You can use these ideas at any stage of the year, but I like to use them early on while I'm getting to know my new class.

I use them to "hook 'em early" and set expectations.

Truth or Lie

Create a presentation about yourself with 8-12 personal facts.

Make half the facts true, and half a lie.

Try to make the facts as weird, entertaining, impress and fun as possible. Here is an example of one I use.


Show your students all the facts, pretending they are all true.

At the end tell the students that half of the facts are true, and half are a lie.

Challenge them to write down the ones they believe are true and ones that are false.

Go through the answers and give a prize to the highest (or lowest) scores.

Finally, I get the kids to make up one truth and one lie about themselves that they are willing to share. They tell me their facts one by one and I guess which is true.

One point to me if I get it right, one to them if I get it wrong. I always tell the kids “I never lose at this game”, just to up the ante.

Why do this?

It’s a “legal brag”. You can show off all the cool things about you that might engage kids. Hence, try and choose cool and varied facts about you that you students might engage with.

  1. You learn a LOT about your new students. It’s a very quick way to identify what matters to your new students.

“I have only been in the country 14 weeks”

“I have travelled to 14 countries”

“My mother has cancer”

“When I grow up I was to be a teacher”

“I have seven horses”

The Mat Game

I play this game first thing, on the first day of the year, but you can also use it for transition. I get the kids to drop their bags and we go straight to the gym when I have everything ready to play “The Mat Game”.

I’ve written the instructions of the game here.

After they have played once each, I talk about what I have seen, the positive and negative, and about my expectations for the year. I don’t care who wins, I care about the kids that try, encourage, think and play nice.


Why do this?

See how students interact

  • Who leads? Who follows? Who wants to hide?
  • Who bullies? Who does/doesn’t listen to others? Who is loud?
  • What language (positive or negative) do students use?

See how students approach problem solving.

  • Who jumps in without thought?
  • Who thinks but doesn’t act?
  • Who fails once and gives up or makes “makes scene”?
  • Who learns from mistakes or from watching others?

See how fairly students play.

  • Who will try and cheat?
  • Who will dob/complain about others?
  • Who cares more about winning than relationships or playing fair?

Fall Asleep

Setup a subtle cue (lean against the board, drop your pen, etc.) as a signal for your students to pretend to fall asleep.

Have someone from leadership (Principal, Queen of England, President of the USA, etc) walk into your room, let them engage with the kids for a minute and then use the cue. The kids should fall asleep instantly.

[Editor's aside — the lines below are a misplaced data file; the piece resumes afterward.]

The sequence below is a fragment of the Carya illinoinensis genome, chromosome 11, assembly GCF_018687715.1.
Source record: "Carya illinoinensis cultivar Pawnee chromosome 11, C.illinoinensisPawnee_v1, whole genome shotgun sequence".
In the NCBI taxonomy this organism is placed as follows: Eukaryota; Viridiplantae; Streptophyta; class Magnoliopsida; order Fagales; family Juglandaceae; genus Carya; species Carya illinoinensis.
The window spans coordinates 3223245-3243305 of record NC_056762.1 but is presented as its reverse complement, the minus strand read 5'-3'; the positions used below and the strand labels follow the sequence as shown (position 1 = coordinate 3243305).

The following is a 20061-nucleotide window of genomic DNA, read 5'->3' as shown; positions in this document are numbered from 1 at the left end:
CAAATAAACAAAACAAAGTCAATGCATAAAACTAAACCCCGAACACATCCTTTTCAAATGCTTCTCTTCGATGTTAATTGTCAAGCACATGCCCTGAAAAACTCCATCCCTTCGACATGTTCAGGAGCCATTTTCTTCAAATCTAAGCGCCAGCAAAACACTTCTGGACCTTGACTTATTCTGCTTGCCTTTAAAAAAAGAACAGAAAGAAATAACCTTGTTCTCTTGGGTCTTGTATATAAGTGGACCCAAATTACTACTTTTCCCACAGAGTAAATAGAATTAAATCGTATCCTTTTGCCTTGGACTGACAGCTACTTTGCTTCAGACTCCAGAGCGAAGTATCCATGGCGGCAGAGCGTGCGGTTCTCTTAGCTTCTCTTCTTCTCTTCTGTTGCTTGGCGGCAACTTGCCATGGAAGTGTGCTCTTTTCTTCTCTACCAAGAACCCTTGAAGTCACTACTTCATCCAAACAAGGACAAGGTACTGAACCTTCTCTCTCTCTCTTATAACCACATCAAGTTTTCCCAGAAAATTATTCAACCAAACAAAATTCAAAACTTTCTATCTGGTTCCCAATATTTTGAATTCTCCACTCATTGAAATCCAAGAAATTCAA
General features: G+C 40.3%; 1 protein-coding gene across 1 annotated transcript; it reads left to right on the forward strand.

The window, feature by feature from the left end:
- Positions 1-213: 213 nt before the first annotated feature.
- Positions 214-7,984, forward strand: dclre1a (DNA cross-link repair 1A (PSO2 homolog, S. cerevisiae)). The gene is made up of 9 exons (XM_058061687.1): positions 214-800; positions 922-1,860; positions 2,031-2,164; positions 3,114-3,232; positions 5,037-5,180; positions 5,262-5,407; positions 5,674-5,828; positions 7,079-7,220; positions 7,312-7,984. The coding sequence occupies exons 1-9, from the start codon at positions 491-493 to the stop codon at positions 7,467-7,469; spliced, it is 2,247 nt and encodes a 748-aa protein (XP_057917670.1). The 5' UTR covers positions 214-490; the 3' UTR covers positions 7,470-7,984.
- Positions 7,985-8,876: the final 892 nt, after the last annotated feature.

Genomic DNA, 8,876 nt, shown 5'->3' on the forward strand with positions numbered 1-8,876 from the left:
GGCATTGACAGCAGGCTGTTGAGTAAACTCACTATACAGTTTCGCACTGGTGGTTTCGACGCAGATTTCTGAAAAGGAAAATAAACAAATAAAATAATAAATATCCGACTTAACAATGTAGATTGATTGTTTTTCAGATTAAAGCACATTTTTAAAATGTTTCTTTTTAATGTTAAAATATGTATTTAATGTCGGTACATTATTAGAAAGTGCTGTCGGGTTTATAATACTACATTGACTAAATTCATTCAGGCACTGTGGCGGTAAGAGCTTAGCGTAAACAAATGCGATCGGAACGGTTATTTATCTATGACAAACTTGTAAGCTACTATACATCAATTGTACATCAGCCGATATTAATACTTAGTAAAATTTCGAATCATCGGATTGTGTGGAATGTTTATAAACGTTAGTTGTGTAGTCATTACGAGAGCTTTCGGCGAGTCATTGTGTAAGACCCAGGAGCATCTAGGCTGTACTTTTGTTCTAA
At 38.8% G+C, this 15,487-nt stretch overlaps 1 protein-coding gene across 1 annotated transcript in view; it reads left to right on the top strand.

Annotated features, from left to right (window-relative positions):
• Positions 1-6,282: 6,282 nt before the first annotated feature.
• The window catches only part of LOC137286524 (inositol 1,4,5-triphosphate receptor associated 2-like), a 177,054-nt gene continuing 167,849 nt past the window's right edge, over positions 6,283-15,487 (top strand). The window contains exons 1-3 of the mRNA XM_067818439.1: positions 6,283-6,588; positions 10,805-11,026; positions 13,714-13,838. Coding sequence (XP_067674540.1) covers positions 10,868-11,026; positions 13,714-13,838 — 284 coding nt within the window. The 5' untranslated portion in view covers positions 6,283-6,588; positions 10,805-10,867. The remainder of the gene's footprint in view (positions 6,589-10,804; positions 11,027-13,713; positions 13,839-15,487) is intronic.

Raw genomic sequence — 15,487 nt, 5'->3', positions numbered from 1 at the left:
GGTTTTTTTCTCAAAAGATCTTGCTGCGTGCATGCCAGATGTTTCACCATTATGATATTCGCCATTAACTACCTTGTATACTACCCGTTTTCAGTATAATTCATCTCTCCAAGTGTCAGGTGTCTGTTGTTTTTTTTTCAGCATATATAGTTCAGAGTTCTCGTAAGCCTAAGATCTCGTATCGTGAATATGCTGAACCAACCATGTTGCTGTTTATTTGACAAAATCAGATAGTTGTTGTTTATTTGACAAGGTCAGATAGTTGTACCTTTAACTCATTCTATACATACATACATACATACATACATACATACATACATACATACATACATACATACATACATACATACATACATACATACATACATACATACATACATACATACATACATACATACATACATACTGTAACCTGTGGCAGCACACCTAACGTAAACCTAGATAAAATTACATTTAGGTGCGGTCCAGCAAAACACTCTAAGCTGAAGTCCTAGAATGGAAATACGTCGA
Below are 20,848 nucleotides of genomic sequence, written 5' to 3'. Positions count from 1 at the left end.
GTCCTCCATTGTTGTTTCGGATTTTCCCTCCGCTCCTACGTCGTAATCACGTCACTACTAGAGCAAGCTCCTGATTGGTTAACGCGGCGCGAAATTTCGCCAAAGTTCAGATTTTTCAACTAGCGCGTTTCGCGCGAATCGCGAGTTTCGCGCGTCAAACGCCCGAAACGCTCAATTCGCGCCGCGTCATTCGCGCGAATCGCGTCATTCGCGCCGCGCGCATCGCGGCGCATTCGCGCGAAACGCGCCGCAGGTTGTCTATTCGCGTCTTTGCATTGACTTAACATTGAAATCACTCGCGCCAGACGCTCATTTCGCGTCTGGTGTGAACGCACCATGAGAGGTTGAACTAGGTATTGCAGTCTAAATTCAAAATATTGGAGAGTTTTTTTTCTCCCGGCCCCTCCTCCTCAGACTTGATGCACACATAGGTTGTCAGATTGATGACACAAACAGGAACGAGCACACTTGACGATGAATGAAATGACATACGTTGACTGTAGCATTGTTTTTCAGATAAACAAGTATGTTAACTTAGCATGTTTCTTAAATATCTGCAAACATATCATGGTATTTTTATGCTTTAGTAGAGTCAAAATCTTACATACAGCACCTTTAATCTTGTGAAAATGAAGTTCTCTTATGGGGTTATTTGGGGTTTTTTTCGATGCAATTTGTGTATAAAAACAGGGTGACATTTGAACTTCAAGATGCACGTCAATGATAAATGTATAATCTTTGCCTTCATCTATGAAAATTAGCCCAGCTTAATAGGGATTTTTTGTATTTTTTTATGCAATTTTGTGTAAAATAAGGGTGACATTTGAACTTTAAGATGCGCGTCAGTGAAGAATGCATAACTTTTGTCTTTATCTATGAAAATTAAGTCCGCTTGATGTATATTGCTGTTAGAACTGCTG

Word the intruder up to be surprised/amazed/shocked/outraged accordingly. The kids will be excited by playing a joke on the intruder and being a little rebellious.

You can change the action, from falling asleep, to anything you like or even let the kids choose.

Why do this?

The kids learn that when they follow your instructions, good things happen.

Holiday Challenge

I’ve mentioned this before, but it’s an absolute winner so I’m putting it out there again.

I give the kids a sheet of voluntary challenges. You can download my version here. I give it to my new class before the Summer holidays.

I give each kid a small piece of chocolate and challenge them not to eat it over the holidays to demonstrate their self-control. They can eat it straight away…and about 20% do. However, years after giving this challenge I bump into old students and they still have their chocolate.

Why do this?
  • Kids enjoy these challenges.
  • Parents love the fact it gives their kids a long list of things they could do on the holidays.
  • You can very quickly see which of your students are motivated for a challenge, creative and self-disciplined.

A letter to parents

I like to reach out to parents ASAP. I send them a brief letter, here is an old example.

I like to explain who I am, what I’m about in an education sense and how to contact me.

Check with your school/team that they are ok with this and show them your letter. Many schools may already have a policy on these sorts of correspondences.

Why do this?

There is no love like a parents love for their kids. Therefore parents will obviously want to know a little about their child’s new teacher. A letter home early on is great way to address their curiosity and start a positive dialogue.


I take my class out to have free time or play as soon as possible.

“If we achieve X we can go out for five minutes”

I set X as something very achievable.

Once X is achieved I say, “We have 5 minutes exactly. After 5 minutes everyone must be back in their seats and ready to learn. Achieve that and I’ll know I can trust you to work with me, and we’ll be able to go out more often”

######**Why do this?**

The kids learn that when they follow your instructions, good things happen.

It allows you to set positive and negative consequences that you can easily follow through on.

It freshens the kids (and teacher) up.

I hope this blog post give you a few ideas. If you put it into action please send me an email or leave a comment below.


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